When Defense Secretary Donald Rumsfeld compared his Iraq war critics to the appeasers of Nazism in Europe in the mid-1930s, it would seem he got his “isms” confused. A more appropriate analogy would have been the Soviet Union, communism and the Comintern. Founded by V.I. Lenin in 1919, Comintern, or the Communist International, was a compulsory association of national communist parties to promote world revolution. It functioned as an organ of Soviet control over the international communist movement and was appeased by the United States throughout the 1930s.
The Iraqi dictator Saddam Hussein’s model was never Germany’s defeated Nazi Party, but the Soviet model. His principal supplier of weapons was the Soviet Union. His Mukhabarat was modeled on the very active KGB, not the late Gestapo. Throughout the 1970s, Saddam’s KGB worked hand-in-glove with the Soviet KGB in subverting the Gulf states, from the Dhofar rebellion in Oman to Kuwait, after Britain relinquished all its obligations east of Suez.
By the time the Bush administration determined Saddam was a mortal peril to the United States, he and his regime were pretty much burned out. Eight years of war against Iran, followed by his invasion of Kuwait and rout by George H.W. Bush 41’s coalition of 29 nations, and then a decade of humiliating U.N. inspections, had reduced Saddam’s regime to a dirty little sandbox that was a threat to no one except his own people. His neighbors were not afraid of him. Nor were the Europeans. When Saddam allowed U.N. chief inspector Hans Blix to return to Iraq with as many inspectors as he wished, free to go and look anywhere, it became increasingly obvious he had nothing to hide.
Most important, Saddam and his regime were not part of Osama bin Laden’s Islamist “Comintern” organization of global terrorism. But no sooner did the U.S. invade and topple Iraq’s Ba’athist regime than “liberated” Iraq became a force multiplier for Islamist extremists.
A remarkably well researched and documented new book titled “The Looming Tower: Al Qaeda and the Road to 9/11,” by Lawrence Wright, establishes “there is no evidence that Iraq ever supplied al Qaeda with weapons or camps,” but there were talks between Iraqi intelligence agents and bin Laden to try to get him to stop backing anti-Saddam insurgents. Meetings continued intermittently until bin Laden opposed a rapprochement with Saddam and resumed support of Iraqi dissidents.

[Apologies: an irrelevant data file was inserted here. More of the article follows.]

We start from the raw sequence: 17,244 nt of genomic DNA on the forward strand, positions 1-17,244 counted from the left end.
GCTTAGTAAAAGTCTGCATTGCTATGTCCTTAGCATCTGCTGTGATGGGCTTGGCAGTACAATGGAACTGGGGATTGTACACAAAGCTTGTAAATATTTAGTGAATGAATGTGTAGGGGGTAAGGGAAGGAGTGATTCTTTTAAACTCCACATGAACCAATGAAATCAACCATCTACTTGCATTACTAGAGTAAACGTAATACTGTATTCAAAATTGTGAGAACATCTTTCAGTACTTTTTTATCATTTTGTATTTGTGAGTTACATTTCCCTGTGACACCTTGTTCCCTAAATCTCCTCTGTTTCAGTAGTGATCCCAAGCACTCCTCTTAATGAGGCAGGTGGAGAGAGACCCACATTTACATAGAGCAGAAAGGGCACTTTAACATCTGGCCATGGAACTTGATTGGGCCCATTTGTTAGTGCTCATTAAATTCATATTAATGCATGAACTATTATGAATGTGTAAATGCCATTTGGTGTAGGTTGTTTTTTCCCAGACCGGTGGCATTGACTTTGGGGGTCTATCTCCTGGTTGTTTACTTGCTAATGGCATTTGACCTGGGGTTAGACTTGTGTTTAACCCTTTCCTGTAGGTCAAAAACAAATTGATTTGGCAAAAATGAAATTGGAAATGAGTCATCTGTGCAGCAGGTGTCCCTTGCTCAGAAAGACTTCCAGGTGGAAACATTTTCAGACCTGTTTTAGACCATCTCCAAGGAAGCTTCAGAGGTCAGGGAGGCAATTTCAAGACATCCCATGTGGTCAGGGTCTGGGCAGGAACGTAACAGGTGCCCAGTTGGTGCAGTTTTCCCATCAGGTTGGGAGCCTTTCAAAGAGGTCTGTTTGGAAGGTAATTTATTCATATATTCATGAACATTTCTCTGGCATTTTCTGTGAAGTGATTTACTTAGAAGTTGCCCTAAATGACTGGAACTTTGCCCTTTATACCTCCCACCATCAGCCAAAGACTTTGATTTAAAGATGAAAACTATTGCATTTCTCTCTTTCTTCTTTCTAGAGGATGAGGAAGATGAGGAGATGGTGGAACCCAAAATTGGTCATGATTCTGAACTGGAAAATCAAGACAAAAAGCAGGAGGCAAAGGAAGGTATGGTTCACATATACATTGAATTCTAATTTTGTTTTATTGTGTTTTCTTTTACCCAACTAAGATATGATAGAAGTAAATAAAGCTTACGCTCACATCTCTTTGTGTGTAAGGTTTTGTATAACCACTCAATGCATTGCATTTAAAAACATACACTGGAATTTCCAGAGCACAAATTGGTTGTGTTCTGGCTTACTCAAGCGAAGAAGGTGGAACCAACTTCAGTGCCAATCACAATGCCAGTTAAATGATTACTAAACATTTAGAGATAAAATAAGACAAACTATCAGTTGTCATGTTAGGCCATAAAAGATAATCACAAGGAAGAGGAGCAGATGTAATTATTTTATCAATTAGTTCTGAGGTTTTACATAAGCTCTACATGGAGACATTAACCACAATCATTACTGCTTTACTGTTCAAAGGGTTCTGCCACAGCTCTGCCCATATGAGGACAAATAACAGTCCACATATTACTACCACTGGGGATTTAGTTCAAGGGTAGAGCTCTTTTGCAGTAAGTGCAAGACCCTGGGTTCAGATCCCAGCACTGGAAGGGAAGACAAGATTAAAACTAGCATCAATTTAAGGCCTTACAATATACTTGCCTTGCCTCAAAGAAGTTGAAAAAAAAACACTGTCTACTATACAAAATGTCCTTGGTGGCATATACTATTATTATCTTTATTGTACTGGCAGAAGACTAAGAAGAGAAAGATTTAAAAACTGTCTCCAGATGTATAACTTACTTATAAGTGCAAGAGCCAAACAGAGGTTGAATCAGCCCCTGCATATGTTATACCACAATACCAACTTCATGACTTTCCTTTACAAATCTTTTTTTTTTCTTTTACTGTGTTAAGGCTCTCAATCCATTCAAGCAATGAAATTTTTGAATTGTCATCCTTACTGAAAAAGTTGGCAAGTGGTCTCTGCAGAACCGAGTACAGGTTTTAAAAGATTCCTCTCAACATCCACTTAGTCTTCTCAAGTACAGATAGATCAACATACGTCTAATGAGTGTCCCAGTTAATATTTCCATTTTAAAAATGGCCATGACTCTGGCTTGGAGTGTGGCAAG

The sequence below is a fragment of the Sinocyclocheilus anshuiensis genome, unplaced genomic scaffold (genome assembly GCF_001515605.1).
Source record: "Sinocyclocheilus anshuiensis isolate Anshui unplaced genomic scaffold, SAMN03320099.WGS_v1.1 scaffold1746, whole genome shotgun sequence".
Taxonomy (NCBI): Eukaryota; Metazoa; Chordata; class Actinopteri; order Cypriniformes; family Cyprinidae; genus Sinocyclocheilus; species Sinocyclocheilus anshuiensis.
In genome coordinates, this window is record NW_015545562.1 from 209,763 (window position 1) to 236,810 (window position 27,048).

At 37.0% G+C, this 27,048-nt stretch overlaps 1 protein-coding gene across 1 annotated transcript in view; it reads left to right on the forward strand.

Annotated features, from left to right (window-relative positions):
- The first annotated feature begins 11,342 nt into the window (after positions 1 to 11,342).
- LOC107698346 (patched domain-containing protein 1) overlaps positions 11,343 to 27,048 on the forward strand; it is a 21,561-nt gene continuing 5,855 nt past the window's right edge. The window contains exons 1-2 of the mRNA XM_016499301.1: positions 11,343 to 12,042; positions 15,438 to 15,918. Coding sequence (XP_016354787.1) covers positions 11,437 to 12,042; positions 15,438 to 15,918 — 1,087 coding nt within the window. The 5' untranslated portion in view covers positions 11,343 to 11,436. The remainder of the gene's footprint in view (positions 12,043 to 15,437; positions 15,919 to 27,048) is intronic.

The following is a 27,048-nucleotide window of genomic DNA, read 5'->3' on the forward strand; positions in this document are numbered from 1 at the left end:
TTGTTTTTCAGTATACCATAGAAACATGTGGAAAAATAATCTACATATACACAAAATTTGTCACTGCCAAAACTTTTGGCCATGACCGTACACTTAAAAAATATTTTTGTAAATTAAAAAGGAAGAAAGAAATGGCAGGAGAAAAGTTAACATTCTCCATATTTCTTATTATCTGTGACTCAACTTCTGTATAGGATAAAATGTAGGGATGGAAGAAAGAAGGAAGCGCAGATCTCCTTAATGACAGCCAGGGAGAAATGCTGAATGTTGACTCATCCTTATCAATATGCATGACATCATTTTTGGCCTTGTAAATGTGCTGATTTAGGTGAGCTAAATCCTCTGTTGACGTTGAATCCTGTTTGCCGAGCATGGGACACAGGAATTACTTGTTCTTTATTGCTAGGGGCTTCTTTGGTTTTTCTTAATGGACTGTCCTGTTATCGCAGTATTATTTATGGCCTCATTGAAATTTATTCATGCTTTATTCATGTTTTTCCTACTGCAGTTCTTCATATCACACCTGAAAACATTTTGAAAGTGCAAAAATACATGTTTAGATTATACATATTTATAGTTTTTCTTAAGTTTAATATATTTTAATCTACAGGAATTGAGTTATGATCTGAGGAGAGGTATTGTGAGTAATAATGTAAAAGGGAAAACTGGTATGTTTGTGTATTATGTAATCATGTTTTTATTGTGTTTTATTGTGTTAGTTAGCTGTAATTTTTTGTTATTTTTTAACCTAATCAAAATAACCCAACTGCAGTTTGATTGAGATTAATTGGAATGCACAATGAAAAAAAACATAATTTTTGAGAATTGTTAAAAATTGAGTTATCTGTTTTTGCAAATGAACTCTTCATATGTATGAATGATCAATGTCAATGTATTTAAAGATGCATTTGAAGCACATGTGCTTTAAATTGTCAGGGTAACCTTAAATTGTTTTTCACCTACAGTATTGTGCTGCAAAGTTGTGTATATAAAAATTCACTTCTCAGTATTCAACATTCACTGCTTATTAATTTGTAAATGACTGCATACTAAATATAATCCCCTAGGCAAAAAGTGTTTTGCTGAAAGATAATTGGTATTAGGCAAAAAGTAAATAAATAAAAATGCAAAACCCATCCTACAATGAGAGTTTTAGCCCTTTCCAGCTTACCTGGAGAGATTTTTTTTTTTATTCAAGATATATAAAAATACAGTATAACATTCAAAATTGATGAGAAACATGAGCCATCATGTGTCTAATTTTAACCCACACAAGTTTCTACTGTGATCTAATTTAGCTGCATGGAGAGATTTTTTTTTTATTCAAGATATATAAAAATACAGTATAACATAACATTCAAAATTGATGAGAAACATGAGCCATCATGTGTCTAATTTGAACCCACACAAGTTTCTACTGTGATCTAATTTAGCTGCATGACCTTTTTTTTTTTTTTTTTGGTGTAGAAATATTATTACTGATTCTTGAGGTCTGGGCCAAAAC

Al Qaeda today is a global politico-religious, ideological and spiritual movement that has far more in common with global communism than the European fascism of the 1930s and ‘40s. What Mr. Bush calls the global war on terror is an ideological struggle, punctuated by acts of terrorism, a fundamental clash of civilizations between democratic freedom and totalitarian religious regimentation, that is likely to endure at least as long as the almost half-century Cold War.
The U.S. invasion of Iraq opened fresh opportunities for Iranian troublemaking. Iran’s Revolutionary Guards and its intelligence services flooded Shi’ite Iraq with agents of influence and subversion, funding and arming powerful militias — e.g., the Badr Brigade and the Mahdi Army — that are paving the way for what Tehran hopes will be a humiliating, Vietnamlike U.S. withdrawal from Iraq.
The British commander in Iraq said the country is now in a civil war, albeit still a mini one. On Aug. 24, after several days of mortar shelling by Muqtada al-Sadr’s Mahdi insurgents, the Brits decided to evacuate their second-largest base at Amarah on the Tigris River and turn it over to the Iraqi army. But before the reluctant Iraqis could take over, insurgents swarmed in and ransacked Camp Abu Naji, looting anything of value.
British Challenger II tanks and Warrior Fighting Vehicles made their way south to Basra to be shipped back to the U.K. Instead, the Brits, now in Land Rovers, redeployed along the nearby Iranian border to conduct guerrilla operations against weapons smugglers infiltrating from Iran.
Amarah is a brief ride from Kut where the Brits, 90 years ago, suffered their second-worst defeat in World War I. After a five-month siege, having lost 23,000 Indian Army troops killed (two divisions), eaten their last horse and fired their last bullet, Gen. Sir Charles Townshend surrendered his sword to the Turkish commander in April 1916. Most of the 7,000 survivors died in captivity. Only Gallipoli, four months earlier, was a bigger Allied disaster. Before withdrawing from the Turkish peninsula, some 44,000 British, French, Australian, New Zealanders, and Canadians were killed. The victorious Turks lost 86,700 killed.
The only relevant history for the planners of Operation Iraqi Freedom was the invasion of Normandy June 6, 1944, and the liberation of Europe that followed. Relevant history was judged irrelevant.
Arnaud de Borchgrave is editor at large of The Washington Times and of United Press International.